Chicago was the biggest loser in net domestic migration


For all the talk of how the Great Recession has driven people — particularly the “footloose young” — toward dense urban centers, Census data reveal that Americans are still drawn to the same sprawling Sun Belt regions as before.

An analysis of domestic migration for the nation’s 51 largest metropolitan statistical areas by demographer Wendell Cox shows that the 10 metropolises with the largest net gains from 2000 through 2009 are in the Sun Belt, led by Phoenix, and followed by Riverside-San Bernardino, Calif.; Atlanta; Dallas-Ft. Worth; and Las Vegas.

From July 2010 to July 2011 the biggest loser in domestic migration, when measured by the rate of net migration per 1,000 residents (-5.68), was Chicago.

The article suggests that demographic and economic conditions may accelerate the domestic movement of individuals away from Chicago and similar cities.


  • Mike 5 years

    Corrupt parking deals, red-light cameras, soon to be speed cameras (for the children), higher water bills, high property taxes, increase in the income and corporate tax, massively underfunded pensions, poor schools, increased shooting and murder rate…… can you blame them for leaving?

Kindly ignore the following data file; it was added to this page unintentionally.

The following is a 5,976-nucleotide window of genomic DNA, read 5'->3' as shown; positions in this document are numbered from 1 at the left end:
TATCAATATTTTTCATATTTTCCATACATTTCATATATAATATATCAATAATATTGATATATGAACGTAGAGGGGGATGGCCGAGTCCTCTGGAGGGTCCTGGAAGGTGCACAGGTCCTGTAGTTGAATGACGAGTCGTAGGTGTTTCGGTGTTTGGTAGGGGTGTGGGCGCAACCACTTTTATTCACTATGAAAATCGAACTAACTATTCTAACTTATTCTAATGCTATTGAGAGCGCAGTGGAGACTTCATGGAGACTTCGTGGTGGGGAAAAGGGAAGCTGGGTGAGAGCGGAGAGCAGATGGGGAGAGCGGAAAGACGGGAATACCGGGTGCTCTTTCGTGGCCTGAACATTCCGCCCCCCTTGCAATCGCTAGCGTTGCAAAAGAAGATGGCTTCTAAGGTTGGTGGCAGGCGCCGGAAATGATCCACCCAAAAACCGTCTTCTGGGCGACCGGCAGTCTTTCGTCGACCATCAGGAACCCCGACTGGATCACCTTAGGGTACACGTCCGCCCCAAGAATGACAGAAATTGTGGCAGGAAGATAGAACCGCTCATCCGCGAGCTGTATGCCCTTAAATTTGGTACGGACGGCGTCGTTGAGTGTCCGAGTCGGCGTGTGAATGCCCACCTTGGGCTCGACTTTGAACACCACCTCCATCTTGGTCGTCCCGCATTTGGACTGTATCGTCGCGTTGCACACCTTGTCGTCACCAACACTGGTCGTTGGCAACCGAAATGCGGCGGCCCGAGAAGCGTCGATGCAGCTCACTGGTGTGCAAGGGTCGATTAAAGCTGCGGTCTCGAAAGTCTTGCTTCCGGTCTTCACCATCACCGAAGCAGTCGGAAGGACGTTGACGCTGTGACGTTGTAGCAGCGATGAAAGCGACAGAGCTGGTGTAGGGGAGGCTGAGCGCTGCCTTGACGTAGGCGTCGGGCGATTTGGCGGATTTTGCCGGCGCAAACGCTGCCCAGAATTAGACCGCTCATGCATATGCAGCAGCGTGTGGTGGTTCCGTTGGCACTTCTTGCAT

• aleks 5 years

    Add one of the highest sales tax rates in the country, traffic jams everywhere, and public transportation system that does not serve half the city.

  • Ben L 5 years

    Drawing conclusions about individual cities from statistics about metropolitan areas is a hallmark of the poor scholarship Cox and Kotkin regularly produce

  • the urban politician 5 years

    From 1600-1930, tens of millions of immigrants moved from Europe to the US. Yet Europe is still doing fine.

    There is and always be a “promised” land, especially for those who come from an area in which opportunities have become saturated.

    I guess this is how society equilabrates. I really don’t think Chicago, LA, NY, or SF have anything to worry about, at least in the long term.

  • Mike 5 years

    “Yet Europe is still doing fine.”

    I bet the Greeks, Spaniards, Portuguese, Italians, and Irish would disagree with you. The French will join them quickly.

  • the urban politician 5 years

    Mike, you and I know Europe’s problems today, in 2012, have practically nothing to do with the migration of Europeans to the Americas centuries ago.

    I fact, a strong American economy would actually benefit them.

  • pedro 5 years

    Whose worse Aaron Renn or Cox/Kotkin?